What Is “Drought”
Before we start, we need to understand the definition of ‘drought’. Drought can be defined as a prolonged and exceptional deficit between water supply and demand. In other words, long term conditions of high demand and low supply equals drought.
Many of us in the Southwest have experienced first hand the effects of years of drought, especially those living in California from 2011 thru 2017. With mandatory water restrictions to increased dusty conditions, the drought has altered all of our lives. However, many don’t know just how damaging the drought has been to trees that have been dependent on Mother Nature, both in natural and in domestic settings.
Drought in Natural Setting
First, let’s take the trees that are in natural settings. From the deserts to the mountains, native trees and plants depend on irrigation to not only grow but to defend themselves from outside pestilence.
Hold on a minute. We just heard the phrase ‘defend themselves’. What does that mean? The simple answer is that when trees become stressed by lack of irrigation, they must redirect the energy allocated to defense and apply it to survival. In humanistic terms, you work long days for weeks on end, not getting the proper rest and nutrition, and eventually your defenses are down. The next thing you know, along comes the common cold or flu. You sneeze and sniffle, blowing you nose from time to time and that tells everyone around you that you are sick. Guess what – trees do the same.
Okay, so none of us have ever heard a tree sneeze, but it does release chemicals such as ethanol, acetaldehyde, ethylene and ethane when stressed. These chemicals are catnip for ambrosia beetles, “secondary” bark beetles, and weevils. For our topic we’re going to talk about the secondary bark beetle effect.
The bark beetle attacks the weakest trees first, like the lion on the Serengeti attacks the slowest antelope in the herd. No, the bark beetle doesn’t have a long flowing mane and long tail. Instead, it’s only 1/8” to 3/8” in length. Not particularly daunting in size, right? Don’t let that fool you.
When these beetles team up, they burrow through the vascular system of the tree, cutting off the flow of nutrients to and from the tree.
Have you ever taken a sip through a soda straw that has a hole or slit, only to end up with a mouthful of air? Exactly what is happening here.
Since the tree cannot distribute nutrients throughout the canopy, the furthest extremities will start to die off from starvation, eventually causing the entire tree to die. Meanwhile these bark beetles reproduce, flying off to infect the next victim. Not a pretty picture.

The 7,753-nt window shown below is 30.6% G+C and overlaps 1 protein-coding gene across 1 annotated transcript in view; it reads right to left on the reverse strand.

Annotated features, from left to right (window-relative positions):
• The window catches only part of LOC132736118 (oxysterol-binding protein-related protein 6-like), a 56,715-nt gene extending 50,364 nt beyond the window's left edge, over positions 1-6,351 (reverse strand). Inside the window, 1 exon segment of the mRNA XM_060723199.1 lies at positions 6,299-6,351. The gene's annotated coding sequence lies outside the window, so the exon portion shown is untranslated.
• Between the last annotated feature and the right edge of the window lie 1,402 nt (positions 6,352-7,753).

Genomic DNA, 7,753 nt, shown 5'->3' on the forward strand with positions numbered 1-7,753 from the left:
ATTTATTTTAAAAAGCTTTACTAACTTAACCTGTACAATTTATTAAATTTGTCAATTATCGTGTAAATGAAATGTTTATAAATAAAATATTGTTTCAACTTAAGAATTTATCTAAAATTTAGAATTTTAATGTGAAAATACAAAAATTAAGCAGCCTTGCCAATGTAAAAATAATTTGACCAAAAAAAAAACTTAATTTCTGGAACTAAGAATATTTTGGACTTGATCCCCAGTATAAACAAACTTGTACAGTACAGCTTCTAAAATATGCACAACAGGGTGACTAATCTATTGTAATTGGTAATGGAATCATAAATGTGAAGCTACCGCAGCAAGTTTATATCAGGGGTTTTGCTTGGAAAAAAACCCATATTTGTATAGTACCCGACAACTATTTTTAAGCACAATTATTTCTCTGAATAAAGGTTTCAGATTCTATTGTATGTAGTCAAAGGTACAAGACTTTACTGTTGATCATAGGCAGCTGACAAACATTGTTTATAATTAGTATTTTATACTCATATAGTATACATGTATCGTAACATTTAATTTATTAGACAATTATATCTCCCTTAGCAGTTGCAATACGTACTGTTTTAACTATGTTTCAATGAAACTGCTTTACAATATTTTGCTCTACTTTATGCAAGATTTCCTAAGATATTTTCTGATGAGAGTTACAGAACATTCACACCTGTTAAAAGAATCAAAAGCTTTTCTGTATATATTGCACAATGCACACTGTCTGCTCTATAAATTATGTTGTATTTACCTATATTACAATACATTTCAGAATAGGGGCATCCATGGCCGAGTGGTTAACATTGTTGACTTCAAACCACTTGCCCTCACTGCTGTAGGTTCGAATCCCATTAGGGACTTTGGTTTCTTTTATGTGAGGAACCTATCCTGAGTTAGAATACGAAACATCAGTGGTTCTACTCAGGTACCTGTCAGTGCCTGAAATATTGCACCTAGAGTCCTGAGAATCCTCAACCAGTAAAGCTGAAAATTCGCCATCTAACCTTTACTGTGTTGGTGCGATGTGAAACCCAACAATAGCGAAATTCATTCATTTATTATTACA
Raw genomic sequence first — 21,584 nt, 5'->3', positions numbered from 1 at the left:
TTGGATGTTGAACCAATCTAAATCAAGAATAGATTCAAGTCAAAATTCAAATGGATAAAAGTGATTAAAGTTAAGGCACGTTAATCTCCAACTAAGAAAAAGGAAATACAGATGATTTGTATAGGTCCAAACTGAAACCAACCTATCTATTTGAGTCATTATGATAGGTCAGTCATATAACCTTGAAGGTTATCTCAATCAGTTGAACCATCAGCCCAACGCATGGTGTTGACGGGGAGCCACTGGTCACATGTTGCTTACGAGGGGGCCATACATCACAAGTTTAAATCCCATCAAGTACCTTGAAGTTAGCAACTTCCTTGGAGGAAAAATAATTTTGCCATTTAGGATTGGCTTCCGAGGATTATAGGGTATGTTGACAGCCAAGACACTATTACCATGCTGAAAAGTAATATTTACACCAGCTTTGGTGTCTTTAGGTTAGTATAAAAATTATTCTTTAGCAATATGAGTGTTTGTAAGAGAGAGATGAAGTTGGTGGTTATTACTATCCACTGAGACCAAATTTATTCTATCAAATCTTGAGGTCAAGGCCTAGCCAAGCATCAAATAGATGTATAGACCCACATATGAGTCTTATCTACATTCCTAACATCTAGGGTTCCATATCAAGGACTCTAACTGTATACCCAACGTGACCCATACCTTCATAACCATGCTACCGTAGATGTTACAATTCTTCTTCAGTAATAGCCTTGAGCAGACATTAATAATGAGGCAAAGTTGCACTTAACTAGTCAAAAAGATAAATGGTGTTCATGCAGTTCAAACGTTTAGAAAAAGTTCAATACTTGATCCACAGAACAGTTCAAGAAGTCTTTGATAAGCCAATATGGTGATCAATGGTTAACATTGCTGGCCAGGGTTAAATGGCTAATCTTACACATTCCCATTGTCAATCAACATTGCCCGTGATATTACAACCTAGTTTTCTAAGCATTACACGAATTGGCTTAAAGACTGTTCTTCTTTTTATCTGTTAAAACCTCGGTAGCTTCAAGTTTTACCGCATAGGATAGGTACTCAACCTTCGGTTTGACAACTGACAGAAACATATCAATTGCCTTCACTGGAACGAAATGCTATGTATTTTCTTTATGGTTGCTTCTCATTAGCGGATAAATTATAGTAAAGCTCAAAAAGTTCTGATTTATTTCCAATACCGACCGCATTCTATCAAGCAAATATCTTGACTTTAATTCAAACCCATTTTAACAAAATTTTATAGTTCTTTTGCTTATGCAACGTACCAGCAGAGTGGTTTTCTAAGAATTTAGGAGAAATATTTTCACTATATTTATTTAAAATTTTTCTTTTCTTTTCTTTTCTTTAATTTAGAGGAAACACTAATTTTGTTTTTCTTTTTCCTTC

Drought in Urban Setting
Now let’s talk about trees in the urban setting. When the drought became a prolonged event, many cities have imposed watering restrictions in non-essential areas, such as landscaping. To comply with these restrictions, much of the public significantly reduced or eliminated the irrigation to the landscape which effected the trees residing in these areas.
While at first these trees didn’t look as though affected by this reduction, internally they started going through the same stress process as those trees described in natural settings.
These are signs of a tree in stress:
- diminished leaf production
- increased defoliation
- interior thinning/dieback
- smaller leaf size
Remember the bark beetle attacking native trees? They went after similar species of trees, and their cousins went after other varieties. Talk about a full-blown assault on our urban greenscape!
Effects Installing Drought Tolerant Landscaping
Doubling down of the drought water restrictions, many individuals went with native/drought tolerant landscape that required minimal irrigation. Through this process they laid down fake turf or plastic upon which they placed material such as gravel, bark or decomposed granite. This material in essence covered the roots of existing trees, robbing them of oxygen, water and nutrients while baking them under intense heat. Imagine trying to go throughout your day with a plastic bag over your head. I think you get the point.
What You Can Do
Now years into the drought, trees are falling over in our urban living areas. Cars are crushed, houses damaged and the public put at risk. What do we do?
First off, contact an Arborist to look at your trees and give you an assessment of what he/she sees. He/she should ask you questions about the tree just as a doctor asks you questions about your history. This will help him/her provide a better assessment and recommendations.
The effects of the drought will linger for years, if not decades. Make sure you do your part in protecting your trees, all while prevention potential risks to both person and property.